Jeffrey Johnson is a legal writer with a focus on personal injury. He has worked on personal injury and sovereign immunity litigation in addition to experience in family, estate, and criminal law. He earned a J.D. from the University of Baltimore and has worked in legal offices and non-profits in Maryland, Texas, and North Carolina. He has also earned an MFA in screenwriting from Chapman Univer...

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UPDATED: Dec 17, 2019

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Under the Americans with Disabilities Act (ADA) and the Individuals with Disabilities Education Act (IDEA), publicly funded schools are required to appropriately accommodate children with every manner of disability so that the children can participate in the educational environment. Under IDEA, an individualized education program (IEP) is formed for a disabled child and the necessary accommodations are decided upon and created by the school. In general, modifications for disabled students can be divided into five categories: accessibility, transportation, classroom, physical education and discipline.

Accessibility Rules Under the ADA

Under the ADA rules, all classrooms must be wheelchair accessible. This includes installation of an elevator in two-story school buildings. Additionally, ramps and handicapped parking are required for facilitating easy access to school buildings. Bathrooms must have wheelchair accessible toilets and a lowered sink. In lunchrooms, there must be wheelchair accessible tables. On playgrounds, many schools offer specialized equipment so that wheelchair bound children can use the playground and enjoy their recess freely.

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Transportation for Disabled Children Under ADA Rules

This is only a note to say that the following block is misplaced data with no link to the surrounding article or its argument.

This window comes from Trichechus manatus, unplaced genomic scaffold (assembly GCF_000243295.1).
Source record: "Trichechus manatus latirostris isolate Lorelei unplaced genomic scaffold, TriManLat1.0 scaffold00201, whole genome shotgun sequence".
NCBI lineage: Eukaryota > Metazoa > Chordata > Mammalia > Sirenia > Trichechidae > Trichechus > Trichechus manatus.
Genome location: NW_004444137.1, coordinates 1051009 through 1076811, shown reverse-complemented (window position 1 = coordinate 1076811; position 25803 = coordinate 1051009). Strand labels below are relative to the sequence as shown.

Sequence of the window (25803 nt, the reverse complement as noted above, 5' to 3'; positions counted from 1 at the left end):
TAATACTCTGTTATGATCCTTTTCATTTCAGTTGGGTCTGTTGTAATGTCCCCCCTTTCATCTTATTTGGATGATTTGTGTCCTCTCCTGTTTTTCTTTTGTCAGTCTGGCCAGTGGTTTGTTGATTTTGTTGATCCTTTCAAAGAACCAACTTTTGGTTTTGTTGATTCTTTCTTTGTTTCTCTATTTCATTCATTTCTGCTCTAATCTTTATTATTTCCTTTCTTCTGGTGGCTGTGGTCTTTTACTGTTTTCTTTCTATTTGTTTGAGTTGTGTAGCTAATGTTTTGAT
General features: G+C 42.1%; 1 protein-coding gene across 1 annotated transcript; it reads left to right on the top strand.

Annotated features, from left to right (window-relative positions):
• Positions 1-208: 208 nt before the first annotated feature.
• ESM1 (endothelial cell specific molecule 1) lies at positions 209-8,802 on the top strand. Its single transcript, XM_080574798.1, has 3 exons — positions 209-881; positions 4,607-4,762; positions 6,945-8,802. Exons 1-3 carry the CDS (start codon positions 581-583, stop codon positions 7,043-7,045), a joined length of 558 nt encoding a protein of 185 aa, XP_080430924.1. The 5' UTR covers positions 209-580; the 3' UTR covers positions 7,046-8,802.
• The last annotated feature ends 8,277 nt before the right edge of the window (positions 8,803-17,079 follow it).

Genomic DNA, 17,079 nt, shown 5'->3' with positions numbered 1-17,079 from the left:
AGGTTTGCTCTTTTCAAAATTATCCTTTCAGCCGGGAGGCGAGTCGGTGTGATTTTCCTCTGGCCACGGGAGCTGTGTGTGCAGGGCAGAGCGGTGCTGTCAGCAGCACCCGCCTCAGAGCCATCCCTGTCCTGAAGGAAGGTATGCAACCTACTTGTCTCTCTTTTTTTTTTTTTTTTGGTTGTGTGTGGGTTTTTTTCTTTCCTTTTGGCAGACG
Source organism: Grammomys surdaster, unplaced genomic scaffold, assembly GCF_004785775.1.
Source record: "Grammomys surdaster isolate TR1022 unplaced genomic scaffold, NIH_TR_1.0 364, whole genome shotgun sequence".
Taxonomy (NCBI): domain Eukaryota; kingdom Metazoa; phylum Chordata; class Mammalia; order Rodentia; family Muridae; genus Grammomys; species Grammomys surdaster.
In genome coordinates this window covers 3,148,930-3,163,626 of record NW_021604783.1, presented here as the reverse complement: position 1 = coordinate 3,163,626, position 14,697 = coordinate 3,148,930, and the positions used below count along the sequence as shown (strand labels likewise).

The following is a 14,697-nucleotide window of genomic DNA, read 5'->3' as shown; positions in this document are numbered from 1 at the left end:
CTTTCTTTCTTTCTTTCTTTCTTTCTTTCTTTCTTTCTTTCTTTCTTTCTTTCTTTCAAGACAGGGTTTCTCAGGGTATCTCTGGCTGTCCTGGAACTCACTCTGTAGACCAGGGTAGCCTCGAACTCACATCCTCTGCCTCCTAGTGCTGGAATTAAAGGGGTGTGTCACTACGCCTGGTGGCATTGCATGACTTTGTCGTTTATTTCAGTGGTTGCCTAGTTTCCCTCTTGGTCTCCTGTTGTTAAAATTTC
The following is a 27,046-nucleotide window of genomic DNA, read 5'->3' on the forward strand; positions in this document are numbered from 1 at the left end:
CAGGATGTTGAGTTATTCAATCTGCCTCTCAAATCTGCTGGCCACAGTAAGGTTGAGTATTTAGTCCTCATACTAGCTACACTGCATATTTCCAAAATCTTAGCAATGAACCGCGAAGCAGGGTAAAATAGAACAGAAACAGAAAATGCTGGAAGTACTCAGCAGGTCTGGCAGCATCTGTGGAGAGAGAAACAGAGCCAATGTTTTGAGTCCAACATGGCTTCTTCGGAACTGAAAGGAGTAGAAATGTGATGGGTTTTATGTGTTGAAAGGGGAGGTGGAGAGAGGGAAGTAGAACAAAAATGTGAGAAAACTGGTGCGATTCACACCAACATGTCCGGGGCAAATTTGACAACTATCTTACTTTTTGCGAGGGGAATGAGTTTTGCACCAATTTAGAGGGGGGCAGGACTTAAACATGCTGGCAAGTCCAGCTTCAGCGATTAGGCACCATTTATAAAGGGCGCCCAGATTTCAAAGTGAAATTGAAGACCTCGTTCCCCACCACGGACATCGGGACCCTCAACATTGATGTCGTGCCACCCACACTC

Publicly funded schools must provide a handicap-rigged bus with a wheelchair lift and seats designed to secure handicapped children safely. These buses must also have space for assistive devices. Furthermore, an adult is required to ride on these buses in order to assist, supervise, and provide for the care of children on the bus during the trip back and forth to school.

Classroom Setting for Disabled Children Under IDEA

Under the IDEA, students should be placed into a normal classroom setting as much as possible. Any accommodations such as a wheelchair accessible desk are added to the classroom for the school year. Visual and hearing disabled students can have adaptive devices in the classroom to make seeing and hearing easier. Textbooks can be ordered in Braille for blind students, allowing them to participate and read along with the rest of the class.

For severely disabled students, schools are required to employ an aid to remain with that child throughout the day. The aid works with the child, freeing up the classroom teacher to do their job. An aid can help the student with their school work and is also responsible for transporting the student for any medical care required at the nurses office.

Physical Education for Disabled Children

Physical education teachers are required to create adaptive methods so that students can participate in the PE class along with their peers. Accommodating equipment may be used or a student may be given a specially assigned role such as referee. The goal is to accommodate the student by creating participation at their level of skill so that they may enjoy a typical PE experience.

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ADA Rules for Discipline of Children With Disabilities

Disciplining disabled children must be handled with more care and consideration than that of their peers. For example, if a blind student tips over a table with paint on it because they did not realize the table was there, the child will not be punished. In most cases, disabled children are not permitted to be suspended or expelled from a school. Instead, disabled children who are acting in disruptive or destructive manners are sent to a temporary isolated class during which time the student’s IEP team determines what to do with the child. The only time a disabled child can be punished equally to their peers is for bringing weapons or drugs onto the school campus.

Getting Help

If you believe that your child’s school has violated the ADA or the IDEA, consider contacting a civil rights or ADA attorney in your area for assistance. A civil rights attorney can help determine if you have a case and if so, file a lawsuit on your behalf.